Commercial Cleaning Corp. Shares Green School Cleaning Guidelines
BY Hilary Daninhirsch
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Young children are not the only people who are susceptible to illness in schools. Locker rooms and shared equipment, such as gym mats or communal showers used by older kids, are also breeding grounds for germs.
Students are equally as vulnerable to the volatile organic compounds (VOCs) emitting from cleaning chemicals, and dust stirred up by outdated cleaning methods, making a green program a smart choice in these facilities. Executives at Commercial Cleaning Corporation were early adopters of a green cleaning approach.
“We chose to go green more than eight years ago as a way to differentiate ourselves from our competition,” says Andrew Rosen, vice president of the family-owned company based in Trenton, N.J.
The program started with green chemicals, but slowly almost every aspect of the janitorial program transitioned to an environmentally friendly alternative. From microfiber cloths and mops to HEPA filtered backpack vacuums that capture dust particles rather than shoot them back into the air, says Rosen.
“We remove dust daily; we don’t take dust and move it around, we capture and move it out of the building,” says Rosen.
The company uses different green programs for its 15 private school clients depending upon the size of the facility. In total, the company uses only about five chemicals, making it simpler for employees and more cost-efficient for the client.
Janitors only use microfiber cloths, which Rosen says are “mandatory.” They are washed out after each use, usually on site. To limit VOCs, employees are instructed to spray chemicals into the cloths rather than directly onto a surface.
“We feel by using less toxic chemicals we are not putting dangerous fumes back into the indoor environment,” says Rosen. “In addition, our chemicals are safer for all of our employees. We have had less medical issues with our own staff.”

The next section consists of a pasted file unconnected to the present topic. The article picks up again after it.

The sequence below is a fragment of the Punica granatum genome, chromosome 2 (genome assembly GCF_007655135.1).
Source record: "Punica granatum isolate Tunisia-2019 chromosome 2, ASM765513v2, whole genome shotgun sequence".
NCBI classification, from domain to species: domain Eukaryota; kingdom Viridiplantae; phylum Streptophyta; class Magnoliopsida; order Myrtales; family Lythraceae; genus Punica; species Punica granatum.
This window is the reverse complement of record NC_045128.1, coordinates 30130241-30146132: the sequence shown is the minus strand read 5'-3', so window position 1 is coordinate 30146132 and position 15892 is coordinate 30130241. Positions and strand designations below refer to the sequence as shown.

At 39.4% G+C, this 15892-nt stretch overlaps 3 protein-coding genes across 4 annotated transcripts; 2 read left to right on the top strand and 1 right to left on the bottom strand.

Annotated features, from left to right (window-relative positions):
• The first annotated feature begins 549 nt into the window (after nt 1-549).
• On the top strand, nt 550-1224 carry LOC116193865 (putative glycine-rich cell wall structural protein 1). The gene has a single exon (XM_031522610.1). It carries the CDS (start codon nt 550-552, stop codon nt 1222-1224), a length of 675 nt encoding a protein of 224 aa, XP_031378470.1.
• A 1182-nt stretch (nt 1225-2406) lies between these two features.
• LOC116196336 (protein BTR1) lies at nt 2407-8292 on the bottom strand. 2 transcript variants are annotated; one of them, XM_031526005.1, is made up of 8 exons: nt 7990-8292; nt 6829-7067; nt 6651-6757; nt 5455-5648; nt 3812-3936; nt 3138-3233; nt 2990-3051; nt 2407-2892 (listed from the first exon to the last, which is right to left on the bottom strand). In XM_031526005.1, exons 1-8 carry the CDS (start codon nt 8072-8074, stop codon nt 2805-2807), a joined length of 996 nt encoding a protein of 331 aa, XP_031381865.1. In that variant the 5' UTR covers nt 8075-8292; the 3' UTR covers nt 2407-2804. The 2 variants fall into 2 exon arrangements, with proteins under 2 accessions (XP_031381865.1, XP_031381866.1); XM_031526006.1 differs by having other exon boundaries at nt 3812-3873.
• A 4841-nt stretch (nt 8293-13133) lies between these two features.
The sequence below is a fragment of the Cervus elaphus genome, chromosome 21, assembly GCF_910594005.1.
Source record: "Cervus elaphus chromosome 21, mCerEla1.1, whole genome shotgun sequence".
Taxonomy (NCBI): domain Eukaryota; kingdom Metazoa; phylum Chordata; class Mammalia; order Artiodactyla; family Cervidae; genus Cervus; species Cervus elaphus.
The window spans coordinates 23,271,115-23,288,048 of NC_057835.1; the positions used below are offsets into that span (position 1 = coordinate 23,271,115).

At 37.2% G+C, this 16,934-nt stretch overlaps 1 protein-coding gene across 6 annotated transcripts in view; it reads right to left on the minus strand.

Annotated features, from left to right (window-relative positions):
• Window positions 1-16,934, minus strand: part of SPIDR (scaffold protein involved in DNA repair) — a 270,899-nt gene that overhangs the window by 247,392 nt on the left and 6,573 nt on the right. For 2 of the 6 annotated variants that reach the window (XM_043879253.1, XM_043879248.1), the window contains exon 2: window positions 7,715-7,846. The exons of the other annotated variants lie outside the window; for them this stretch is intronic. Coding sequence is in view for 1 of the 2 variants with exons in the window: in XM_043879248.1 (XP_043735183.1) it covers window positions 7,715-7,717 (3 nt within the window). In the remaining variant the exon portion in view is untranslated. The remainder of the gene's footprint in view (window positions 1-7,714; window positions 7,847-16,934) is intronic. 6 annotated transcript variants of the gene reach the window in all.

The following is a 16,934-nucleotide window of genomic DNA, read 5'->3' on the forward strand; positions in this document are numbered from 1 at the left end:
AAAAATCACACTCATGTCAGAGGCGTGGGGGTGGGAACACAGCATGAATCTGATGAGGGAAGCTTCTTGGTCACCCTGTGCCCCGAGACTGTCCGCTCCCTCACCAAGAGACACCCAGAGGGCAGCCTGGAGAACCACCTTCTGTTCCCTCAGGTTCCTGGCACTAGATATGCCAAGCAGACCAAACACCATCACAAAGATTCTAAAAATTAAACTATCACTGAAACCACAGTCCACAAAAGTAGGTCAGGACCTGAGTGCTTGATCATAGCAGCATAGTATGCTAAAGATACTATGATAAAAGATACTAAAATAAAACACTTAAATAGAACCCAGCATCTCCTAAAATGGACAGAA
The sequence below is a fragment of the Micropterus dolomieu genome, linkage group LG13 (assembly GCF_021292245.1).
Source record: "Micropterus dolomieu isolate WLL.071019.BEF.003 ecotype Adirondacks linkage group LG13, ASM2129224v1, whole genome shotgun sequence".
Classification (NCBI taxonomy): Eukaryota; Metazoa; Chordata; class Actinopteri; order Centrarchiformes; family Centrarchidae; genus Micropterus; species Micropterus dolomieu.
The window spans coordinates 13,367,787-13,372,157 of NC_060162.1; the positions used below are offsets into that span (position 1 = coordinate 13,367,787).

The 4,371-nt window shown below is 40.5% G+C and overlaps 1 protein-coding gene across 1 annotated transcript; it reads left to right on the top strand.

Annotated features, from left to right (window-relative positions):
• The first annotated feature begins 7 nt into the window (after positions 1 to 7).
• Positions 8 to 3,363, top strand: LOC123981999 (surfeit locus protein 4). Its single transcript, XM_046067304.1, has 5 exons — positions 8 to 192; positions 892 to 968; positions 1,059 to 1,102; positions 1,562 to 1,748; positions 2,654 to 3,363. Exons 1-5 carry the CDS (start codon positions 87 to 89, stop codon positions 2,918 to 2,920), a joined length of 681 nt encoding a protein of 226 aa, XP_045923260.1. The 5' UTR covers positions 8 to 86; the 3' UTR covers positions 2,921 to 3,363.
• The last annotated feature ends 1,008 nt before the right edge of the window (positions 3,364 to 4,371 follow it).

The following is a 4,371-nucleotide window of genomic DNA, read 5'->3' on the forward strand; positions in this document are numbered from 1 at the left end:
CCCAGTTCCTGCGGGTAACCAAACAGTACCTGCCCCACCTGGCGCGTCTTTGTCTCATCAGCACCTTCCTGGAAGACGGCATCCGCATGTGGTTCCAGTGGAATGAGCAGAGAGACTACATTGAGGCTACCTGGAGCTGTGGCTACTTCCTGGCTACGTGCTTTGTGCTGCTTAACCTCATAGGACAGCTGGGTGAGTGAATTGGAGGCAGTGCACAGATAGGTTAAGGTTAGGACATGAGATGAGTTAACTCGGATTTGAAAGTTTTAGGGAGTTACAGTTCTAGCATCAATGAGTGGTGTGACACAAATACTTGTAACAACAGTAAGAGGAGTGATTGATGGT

While green products are an important aspect of school cleaning — and in some states, including neighboring New York, mandatory — BSCs still have to keep students healthy. That means applying disinfectants, which are not considered green by the Environmental Protection Agency.
Commercial Cleaning uses an electrostatic spray disinfecting system, which, when sprayed, wraps around all surfaces, including the backside and underside of objects. Manufacturers say this technology prevents overuse of chemicals and limits exposure to workers and occupants, giving the process some environmentally friendly attributes.
“When an outbreak occurs, people panic and send 20 people in to literally wipe everything down,” says Rosen. “We’ve eliminated that by sending in two to three people and using a couple of these machines to disinfect with.”
During flu season especially, the company focuses on certain touchpoints.
“We know in schools that desks are lot more important to disinfect nightly, as well as door knobs and light switches; there are hot points we spend a lot more time on in schools than in other buildings,” says Rosen.
Their efforts seem to pay off. Last year when there was an outbreak of norovirus in the area, none of Commercial Cleaning’s schools were affected.
“We feel strongly that if we weren’t there doing what we do to help protect the students there could have been a better chance that the schools would have gotten it,” says Rosen. He adds that there haven’t been any other major outbreaks in the schools in which his business services.
Commercial Cleaning works with the schools to put together techniques to promote hygiene, including putting up posters and installing hand sanitizer dispensers.
Despite opinions to the contrary, going green is actually cost-effective in the long run, and that savings can be passed along to the school.
“For example, we’re saving quite a bit of money from investing in the microfiber system,” says Rosen.
Hilary Daninhirsch is a freelance writer based in Pittsburgh, Pa.